The Dirty Dozen lists the fruits and vegetables that have been contaminated by multiple pesticides and which have higher concentrations of pesticides. More than 98 percent of strawberries, peaches, nectarines and apples tested positive for at least one pesticide residue. The average potato had more pesticides by weight than any other produce.

Avocados, on the other hand, remained atop EWG’s Clean Fifteen list with less than one percent of samples showing any detectable pesticides. No single fruit sample from the Clean Fifteen tested positive for more than four types of pesticides and very few for more than one.

Clean Fifteen

“Fruits and vegetables are important for your health,” Lunder said. “But for those on the Dirty Dozen, we recommend buying the organic versions if you want to avoid pesticides on your food. You can feel confident that conventionally grown fruits and veggies on the Clean Fifteen list have very little pesticide contamination.”

The Shopper's Guide to Pesticides in Produce, updated every year since 2004, ranks pesticide contamination on 48 popular fruits and vegetables. EWG’s analysis is based on results of more than 35,200 samples tested by the U.S. Department of Agriculture and Food and Drug Administration. This year’s update found a total of 146 different pesticides on fruit and vegetable samples tested in 2014—residues that remain on produce even after items are washed and in some cases peeled.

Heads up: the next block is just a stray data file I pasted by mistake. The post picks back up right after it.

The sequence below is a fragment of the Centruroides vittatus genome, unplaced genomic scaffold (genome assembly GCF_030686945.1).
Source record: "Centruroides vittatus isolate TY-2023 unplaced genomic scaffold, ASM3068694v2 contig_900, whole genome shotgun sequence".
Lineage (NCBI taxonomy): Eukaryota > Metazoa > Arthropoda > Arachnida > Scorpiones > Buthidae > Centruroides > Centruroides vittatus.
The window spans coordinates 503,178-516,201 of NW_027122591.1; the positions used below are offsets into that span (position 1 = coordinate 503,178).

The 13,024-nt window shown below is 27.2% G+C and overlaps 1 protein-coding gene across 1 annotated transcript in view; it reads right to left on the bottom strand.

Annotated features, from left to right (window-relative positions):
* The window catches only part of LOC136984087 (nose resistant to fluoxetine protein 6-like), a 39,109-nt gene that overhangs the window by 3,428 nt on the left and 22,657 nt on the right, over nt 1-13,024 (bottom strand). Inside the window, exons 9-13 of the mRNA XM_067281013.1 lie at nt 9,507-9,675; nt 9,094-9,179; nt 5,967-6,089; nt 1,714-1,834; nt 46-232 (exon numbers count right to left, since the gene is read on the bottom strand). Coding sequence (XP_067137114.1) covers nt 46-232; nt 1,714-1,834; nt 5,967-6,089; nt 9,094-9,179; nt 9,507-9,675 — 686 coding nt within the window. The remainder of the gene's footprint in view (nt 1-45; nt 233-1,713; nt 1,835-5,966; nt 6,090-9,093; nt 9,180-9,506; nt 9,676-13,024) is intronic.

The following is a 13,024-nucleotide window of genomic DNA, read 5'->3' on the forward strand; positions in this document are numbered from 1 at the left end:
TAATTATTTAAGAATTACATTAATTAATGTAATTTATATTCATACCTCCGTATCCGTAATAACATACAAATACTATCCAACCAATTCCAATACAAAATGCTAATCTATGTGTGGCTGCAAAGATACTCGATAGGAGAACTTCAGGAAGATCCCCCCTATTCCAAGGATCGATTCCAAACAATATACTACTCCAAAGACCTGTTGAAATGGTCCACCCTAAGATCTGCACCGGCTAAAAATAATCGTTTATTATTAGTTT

YOU MIGHT ALSO LIKE

150 European Parliament Members to Test Urine for Glyphosate

3 Toxins Found in the Cord Blood of Every One of the 10 Newborns Tested

How an Army of Ocean Farmers Is Starting an Economic Revolution

97% of Endangered Species Threatened by 3 Common Pesticides

EcoWatch Daily Newsletter

Pexels

By Shawna Foo

Anyone who's tending a garden right now knows what extreme heat can do to plants. Heat is also a concern for an important form of underwater gardening: growing corals and "outplanting," or transplanting them to restore damaged reefs.

Read More Show Less
Malte Mueller / Getty Images

By David Korten

Our present course puts humans on track to be among the species that expire in Earth's ongoing sixth mass extinction. In my conversations with thoughtful people, I am finding increasing acceptance of this horrific premise.

Read More Show Less
Women sort potatoes in the Andes Mountains near Cusco Peru on July 7, 2014. Thomas O'Neill / NurPhoto / Getty Images

By Alejandro Argumedo